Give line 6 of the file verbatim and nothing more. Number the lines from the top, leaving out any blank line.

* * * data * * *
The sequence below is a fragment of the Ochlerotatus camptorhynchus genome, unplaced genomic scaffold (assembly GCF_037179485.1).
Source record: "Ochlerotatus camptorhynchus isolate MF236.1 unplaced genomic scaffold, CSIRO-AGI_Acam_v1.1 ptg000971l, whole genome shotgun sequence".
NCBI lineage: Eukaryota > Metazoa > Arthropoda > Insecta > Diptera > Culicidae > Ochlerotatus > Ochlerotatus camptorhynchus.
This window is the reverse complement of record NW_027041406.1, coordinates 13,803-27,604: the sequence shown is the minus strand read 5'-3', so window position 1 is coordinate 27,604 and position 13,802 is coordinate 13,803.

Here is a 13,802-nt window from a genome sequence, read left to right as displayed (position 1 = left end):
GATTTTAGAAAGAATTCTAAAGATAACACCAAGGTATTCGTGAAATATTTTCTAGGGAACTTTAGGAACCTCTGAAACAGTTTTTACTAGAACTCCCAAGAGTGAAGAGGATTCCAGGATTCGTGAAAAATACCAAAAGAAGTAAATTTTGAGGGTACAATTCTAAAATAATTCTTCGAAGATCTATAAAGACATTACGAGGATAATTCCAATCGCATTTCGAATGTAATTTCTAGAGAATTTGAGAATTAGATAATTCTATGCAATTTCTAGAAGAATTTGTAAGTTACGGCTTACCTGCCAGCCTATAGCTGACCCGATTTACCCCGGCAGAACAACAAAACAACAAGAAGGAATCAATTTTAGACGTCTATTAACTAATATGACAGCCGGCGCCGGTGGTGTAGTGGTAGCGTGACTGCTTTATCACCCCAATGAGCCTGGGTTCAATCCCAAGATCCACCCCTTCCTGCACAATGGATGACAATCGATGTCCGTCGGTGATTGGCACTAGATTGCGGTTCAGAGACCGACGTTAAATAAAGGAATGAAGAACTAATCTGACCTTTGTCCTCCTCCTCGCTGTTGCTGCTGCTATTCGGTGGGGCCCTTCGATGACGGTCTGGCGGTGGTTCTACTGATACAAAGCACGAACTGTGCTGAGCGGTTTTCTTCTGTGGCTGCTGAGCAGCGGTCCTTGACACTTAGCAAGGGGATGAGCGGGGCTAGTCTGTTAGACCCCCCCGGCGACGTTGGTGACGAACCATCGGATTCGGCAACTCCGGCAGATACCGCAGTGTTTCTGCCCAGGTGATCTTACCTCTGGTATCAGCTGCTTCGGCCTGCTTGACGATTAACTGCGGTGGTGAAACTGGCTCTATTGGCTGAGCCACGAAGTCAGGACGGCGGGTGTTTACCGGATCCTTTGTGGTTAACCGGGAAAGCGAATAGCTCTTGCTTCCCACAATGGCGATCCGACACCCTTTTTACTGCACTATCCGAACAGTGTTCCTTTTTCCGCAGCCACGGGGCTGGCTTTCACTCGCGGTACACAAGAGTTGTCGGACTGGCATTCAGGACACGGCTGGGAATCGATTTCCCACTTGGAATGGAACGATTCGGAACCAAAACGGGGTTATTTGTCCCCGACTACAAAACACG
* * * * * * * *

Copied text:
GATTTTAGAAAGAATTCTAAAGATAACACCAAGGTATTCGTGAAATATTTTCTAGGGAACTTTAGGAACCTCTGAAACAGTTTTTACTAGAACTCCCAAGAGTGAAGAGGATTCCAGGATTCGTGAAAAATACCAAAAGAAGTAAATTTTGAGGGTACAATTCTAAAATAATTCTTCGAAGATCTATAAAGACATTACGAGGATAATTCCAATCGCATTTCGAATGTAATTTCTAGAGAATTTGAGAATTAGATAATTCTATGCAATTTCTAGAAGAATTTGTAAGTTACGGCTTACCTGCCAGCCTATAGCTGACCCGATTTACCCCGGCAGAACAACAAAACAACAAGAAGGAATCAATTTTAGACGTCTATTAACTAATATGACAGCCGGCGCCGGTGGTGTAGTGGTAGCGTGACTGCTTTATCACCCCAATGAGCCTGGGTTCAATCCCAAGATCCACCCCTTCCTGCACAATGGATGACAATCGATGTCCGTCGGTGATTGGCACTAGATTGCGGTTCAGAGACCGACGTTAAATAAAGGAATGAAGAACTAATCTGACCTTTGTCCTCCTCCTCGCTGTTGCTGCTGCTATTCGGTGGGGCCCTTCGATGACGGTCTGGCGGTGGTTCTACTGATACAAAGCACGAACTGTGCTGAGCGGTTTTCTTCTGTGGCTGCTGAGCAGCGGTCCTTGACACTTAGCAAGGGGATGAGCGGGGCTAGTCTGTTAGACCCCCCCGGCGACGTTGGTGACGAACCATCGGATTCGGCAACTCCGGCAGATACCGCAGTGTTTCTGCCCAGGTGATCTTACCTCTGGTATCAGCTGCTTCGGCCTGCTTGACGATTAACTGCGGTGGTGAAACTGGCTCTATTGGCTGAGCCACGAAGTCAGGACGGCGGGTGTTTACCGGATCCTTTGTGGTTAACCGGGAAAGCGAATAGCTCTTGCTTCCCACAATGGCGATCCGACACCCTTTTTACTGCACTATCCGAACAGTGTTCCTTTTTCCGCAGCCACGGGGCTGGCTTTCACTCGCGGTACACAAGAGTTGTCGGACTGGCATTCAGGACACGGCTGGGAATCGATTTCCCACTTGGAATGGAACGATTCGGAACCAAAACGGGGTTATTTGTCCCCGACTACAAAACACG